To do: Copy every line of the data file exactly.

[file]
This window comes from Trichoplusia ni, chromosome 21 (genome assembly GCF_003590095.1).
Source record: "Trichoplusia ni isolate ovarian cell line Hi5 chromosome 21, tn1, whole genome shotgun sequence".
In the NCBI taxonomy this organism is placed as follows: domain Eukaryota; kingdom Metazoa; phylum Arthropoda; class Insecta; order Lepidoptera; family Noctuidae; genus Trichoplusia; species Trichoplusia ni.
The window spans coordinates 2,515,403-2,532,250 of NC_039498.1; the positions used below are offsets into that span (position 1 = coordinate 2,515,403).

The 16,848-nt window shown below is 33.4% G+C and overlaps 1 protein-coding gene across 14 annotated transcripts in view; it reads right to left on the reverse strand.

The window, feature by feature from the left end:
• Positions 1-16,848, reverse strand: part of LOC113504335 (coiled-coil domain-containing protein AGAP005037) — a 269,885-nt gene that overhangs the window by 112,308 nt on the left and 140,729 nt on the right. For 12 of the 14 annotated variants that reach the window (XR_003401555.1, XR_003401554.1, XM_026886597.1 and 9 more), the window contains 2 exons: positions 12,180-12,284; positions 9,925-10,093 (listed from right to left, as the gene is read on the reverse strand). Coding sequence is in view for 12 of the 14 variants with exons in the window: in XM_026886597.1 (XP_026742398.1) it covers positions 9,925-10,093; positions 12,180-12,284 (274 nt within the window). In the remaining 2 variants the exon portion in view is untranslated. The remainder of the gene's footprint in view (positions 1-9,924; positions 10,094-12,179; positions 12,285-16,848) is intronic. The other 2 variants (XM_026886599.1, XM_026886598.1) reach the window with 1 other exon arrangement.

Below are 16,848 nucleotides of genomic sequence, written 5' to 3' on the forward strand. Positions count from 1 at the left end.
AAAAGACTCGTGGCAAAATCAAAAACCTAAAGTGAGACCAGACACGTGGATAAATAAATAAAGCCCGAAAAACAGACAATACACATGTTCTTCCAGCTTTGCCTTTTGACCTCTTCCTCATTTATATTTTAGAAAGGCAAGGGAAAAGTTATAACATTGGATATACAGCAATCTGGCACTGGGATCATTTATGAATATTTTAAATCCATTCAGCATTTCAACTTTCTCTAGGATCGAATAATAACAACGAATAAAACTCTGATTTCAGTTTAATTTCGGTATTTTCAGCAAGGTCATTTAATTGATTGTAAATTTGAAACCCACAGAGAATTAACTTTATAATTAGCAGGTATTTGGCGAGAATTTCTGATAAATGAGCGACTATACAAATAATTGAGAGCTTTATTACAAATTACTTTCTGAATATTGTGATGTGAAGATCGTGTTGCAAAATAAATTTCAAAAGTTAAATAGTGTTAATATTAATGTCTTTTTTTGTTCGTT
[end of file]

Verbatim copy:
This window comes from Trichoplusia ni, chromosome 21 (genome assembly GCF_003590095.1).
Source record: "Trichoplusia ni isolate ovarian cell line Hi5 chromosome 21, tn1, whole genome shotgun sequence".
In the NCBI taxonomy this organism is placed as follows: domain Eukaryota; kingdom Metazoa; phylum Arthropoda; class Insecta; order Lepidoptera; family Noctuidae; genus Trichoplusia; species Trichoplusia ni.
The window spans coordinates 2,515,403-2,532,250 of NC_039498.1; the positions used below are offsets into that span (position 1 = coordinate 2,515,403).

The 16,848-nt window shown below is 33.4% G+C and overlaps 1 protein-coding gene across 14 annotated transcripts in view; it reads right to left on the reverse strand.

The window, feature by feature from the left end:
• Positions 1-16,848, reverse strand: part of LOC113504335 (coiled-coil domain-containing protein AGAP005037) — a 269,885-nt gene that overhangs the window by 112,308 nt on the left and 140,729 nt on the right. For 12 of the 14 annotated variants that reach the window (XR_003401555.1, XR_003401554.1, XM_026886597.1 and 9 more), the window contains 2 exons: positions 12,180-12,284; positions 9,925-10,093 (listed from right to left, as the gene is read on the reverse strand). Coding sequence is in view for 12 of the 14 variants with exons in the window: in XM_026886597.1 (XP_026742398.1) it covers positions 9,925-10,093; positions 12,180-12,284 (274 nt within the window). In the remaining 2 variants the exon portion in view is untranslated. The remainder of the gene's footprint in view (positions 1-9,924; positions 10,094-12,179; positions 12,285-16,848) is intronic. The other 2 variants (XM_026886599.1, XM_026886598.1) reach the window with 1 other exon arrangement.

Below are 16,848 nucleotides of genomic sequence, written 5' to 3' on the forward strand. Positions count from 1 at the left end.
AAAAGACTCGTGGCAAAATCAAAAACCTAAAGTGAGACCAGACACGTGGATAAATAAATAAAGCCCGAAAAACAGACAATACACATGTTCTTCCAGCTTTGCCTTTTGACCTCTTCCTCATTTATATTTTAGAAAGGCAAGGGAAAAGTTATAACATTGGATATACAGCAATCTGGCACTGGGATCATTTATGAATATTTTAAATCCATTCAGCATTTCAACTTTCTCTAGGATCGAATAATAACAACGAATAAAACTCTGATTTCAGTTTAATTTCGGTATTTTCAGCAAGGTCATTTAATTGATTGTAAATTTGAAACCCACAGAGAATTAACTTTATAATTAGCAGGTATTTGGCGAGAATTTCTGATAAATGAGCGACTATACAAATAATTGAGAGCTTTATTACAAATTACTTTCTGAATATTGTGATGTGAAGATCGTGTTGCAAAATAAATTTCAAAAGTTAAATAGTGTTAATATTAATGTCTTTTTTTGTTCGTT